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Editorial comment

Welcome to the December issue of World Pipelines. This month’s regional report aptly sums up 2020 with the title: ‘An unforgettable year’. Turn to p.12 to revisit the last 12 months, if you dare. In all seriousness, the report is an interesting look at the many waves that have hit the pipeline industry in the last year (falling oil prices, low energy demand, geopolitical conflict), as well as the tsunami that has been COVID-19. Then read the rest of the issue to be heartened by the resourcefulness, ingenuity and resolve present in the pipeline industry as it faces unprecedented challenges.

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This month’s issue includes part one of a two series article from ROSEN, discussing ways to convert raw inspection data into actionable information that can be interpreted to determine pipeline integrity. Using progressively refined data analysis techniques is key to ensuring greater safety for pipelines in the years ahead. Also in this issue, Cortez Subsea describes performing works for the first ever mechanically connected pipeline offshore Malaysia. The project utilised over 5000 mechanical connectors along the pipeline and in doing so made time savings and met energy-efficiency measures related to air pollutants from ships. The Wood article on p.60 outlines an artificial intelligence solution for subsea pipeline inspection: explaining how “disruptive technological advances are providing a platform for innovation in inspection technology, autonomous inspection vehicles and data management.” On p.26, T.D. Williamson provides a fascinating retrospective on how pipelines contributed to victory in WWII and how the challenges faced during wartime changed the company, and the pipeline industry, forever.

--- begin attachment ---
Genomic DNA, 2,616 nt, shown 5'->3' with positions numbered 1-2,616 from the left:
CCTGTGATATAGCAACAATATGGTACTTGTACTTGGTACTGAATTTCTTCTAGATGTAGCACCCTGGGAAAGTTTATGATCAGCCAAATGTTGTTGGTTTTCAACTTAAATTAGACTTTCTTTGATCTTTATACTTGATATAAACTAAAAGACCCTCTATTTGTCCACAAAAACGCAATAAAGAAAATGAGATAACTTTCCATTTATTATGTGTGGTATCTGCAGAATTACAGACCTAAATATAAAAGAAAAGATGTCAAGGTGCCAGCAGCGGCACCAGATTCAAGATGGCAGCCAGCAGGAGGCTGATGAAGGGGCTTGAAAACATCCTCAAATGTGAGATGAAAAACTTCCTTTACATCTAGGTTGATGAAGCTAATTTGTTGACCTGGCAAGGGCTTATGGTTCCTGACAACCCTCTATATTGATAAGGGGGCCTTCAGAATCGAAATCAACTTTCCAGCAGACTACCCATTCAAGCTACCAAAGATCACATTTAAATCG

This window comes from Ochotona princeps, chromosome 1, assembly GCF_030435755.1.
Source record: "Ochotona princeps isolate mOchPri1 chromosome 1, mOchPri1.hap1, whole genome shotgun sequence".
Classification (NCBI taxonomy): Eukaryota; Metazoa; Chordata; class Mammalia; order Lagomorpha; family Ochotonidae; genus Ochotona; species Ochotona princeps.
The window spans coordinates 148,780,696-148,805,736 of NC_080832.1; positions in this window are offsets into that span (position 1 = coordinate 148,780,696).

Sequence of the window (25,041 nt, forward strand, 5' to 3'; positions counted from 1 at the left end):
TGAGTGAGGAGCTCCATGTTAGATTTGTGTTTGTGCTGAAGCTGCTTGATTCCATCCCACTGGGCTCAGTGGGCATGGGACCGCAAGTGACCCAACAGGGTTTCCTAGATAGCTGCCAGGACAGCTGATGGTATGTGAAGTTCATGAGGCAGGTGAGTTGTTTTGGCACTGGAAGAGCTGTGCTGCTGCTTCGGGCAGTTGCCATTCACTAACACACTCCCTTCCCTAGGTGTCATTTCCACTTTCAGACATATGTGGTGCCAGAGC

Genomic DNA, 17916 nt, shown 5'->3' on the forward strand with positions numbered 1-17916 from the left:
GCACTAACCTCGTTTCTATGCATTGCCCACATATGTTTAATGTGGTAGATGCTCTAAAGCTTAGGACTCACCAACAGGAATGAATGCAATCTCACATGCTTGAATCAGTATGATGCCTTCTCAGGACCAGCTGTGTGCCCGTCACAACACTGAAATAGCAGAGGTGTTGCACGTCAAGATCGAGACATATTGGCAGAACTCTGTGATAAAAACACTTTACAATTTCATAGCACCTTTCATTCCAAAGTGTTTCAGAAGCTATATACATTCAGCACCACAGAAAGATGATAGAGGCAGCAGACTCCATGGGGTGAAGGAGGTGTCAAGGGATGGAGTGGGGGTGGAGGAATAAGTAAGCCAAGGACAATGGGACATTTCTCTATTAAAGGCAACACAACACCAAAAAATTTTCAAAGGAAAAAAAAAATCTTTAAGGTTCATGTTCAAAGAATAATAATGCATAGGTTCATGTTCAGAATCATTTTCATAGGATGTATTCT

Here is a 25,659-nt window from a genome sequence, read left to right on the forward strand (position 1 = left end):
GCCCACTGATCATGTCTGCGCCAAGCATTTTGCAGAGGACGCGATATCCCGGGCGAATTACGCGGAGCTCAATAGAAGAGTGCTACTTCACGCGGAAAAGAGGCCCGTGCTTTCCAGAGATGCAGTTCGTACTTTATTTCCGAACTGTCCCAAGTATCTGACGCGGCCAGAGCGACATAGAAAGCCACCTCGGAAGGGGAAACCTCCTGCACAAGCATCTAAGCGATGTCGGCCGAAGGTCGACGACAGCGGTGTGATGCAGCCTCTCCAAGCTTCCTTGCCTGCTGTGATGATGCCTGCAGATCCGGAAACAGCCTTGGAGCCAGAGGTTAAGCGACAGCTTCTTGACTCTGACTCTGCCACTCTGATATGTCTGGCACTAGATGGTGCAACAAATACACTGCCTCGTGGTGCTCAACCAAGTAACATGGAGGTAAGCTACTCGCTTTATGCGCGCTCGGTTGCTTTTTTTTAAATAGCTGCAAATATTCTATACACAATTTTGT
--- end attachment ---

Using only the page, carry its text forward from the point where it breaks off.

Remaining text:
The year ahead holds much uncertainty for the sector and among the big questions are: how soon will COVID-19 be brought under control globally and when can we expect to return to a new normal?; which US (domestic or cross-border) pipeline projects will survive under a Biden presidency, and in particular, how will KXL fare?; how far will energy companies go in moving to meet their environmental targets and gradual transition to renewable sources?; what will funding look like for fossil fuel projects in the next 12 months?; how will the permitting process change next year?; and will Nord Stream 2 be completed? I could go on!

Much depends on the health of the whole sector. Various experts have weighed in on what 2021 will bring in terms of energy demand: the US Energy Information Administration (EIA) forecasts that US crude oil production will remain near its current level through to the end of 2021 (the forecast reflects EIA’s expectations that annual global petroleum demand will not recover to pre-pandemic levels). The gradual recovery in global demand for petroleum contributes to EIA’s forecast of higher crude oil prices in 2021. EIA expects that the Brent crude oil price will increase from its 2020 average of US$41/bbl to US$47/bbl in 2021.

OPEC is rather pessimistic about demand in 2021 and has made downward revisions for all future periods, with the exception of 1Q21.

The International Energy Agency (IEA) cut its demand forecast for 2021 by 240 000 bpd, the first downward revision since April, when the full impact of COVID-19 on oil demand first became apparent. The agency predicts that by December 2021, global oil consumption will still be 2% lower than at the end of 2019.

World Pipelines will be here to see you through it all.

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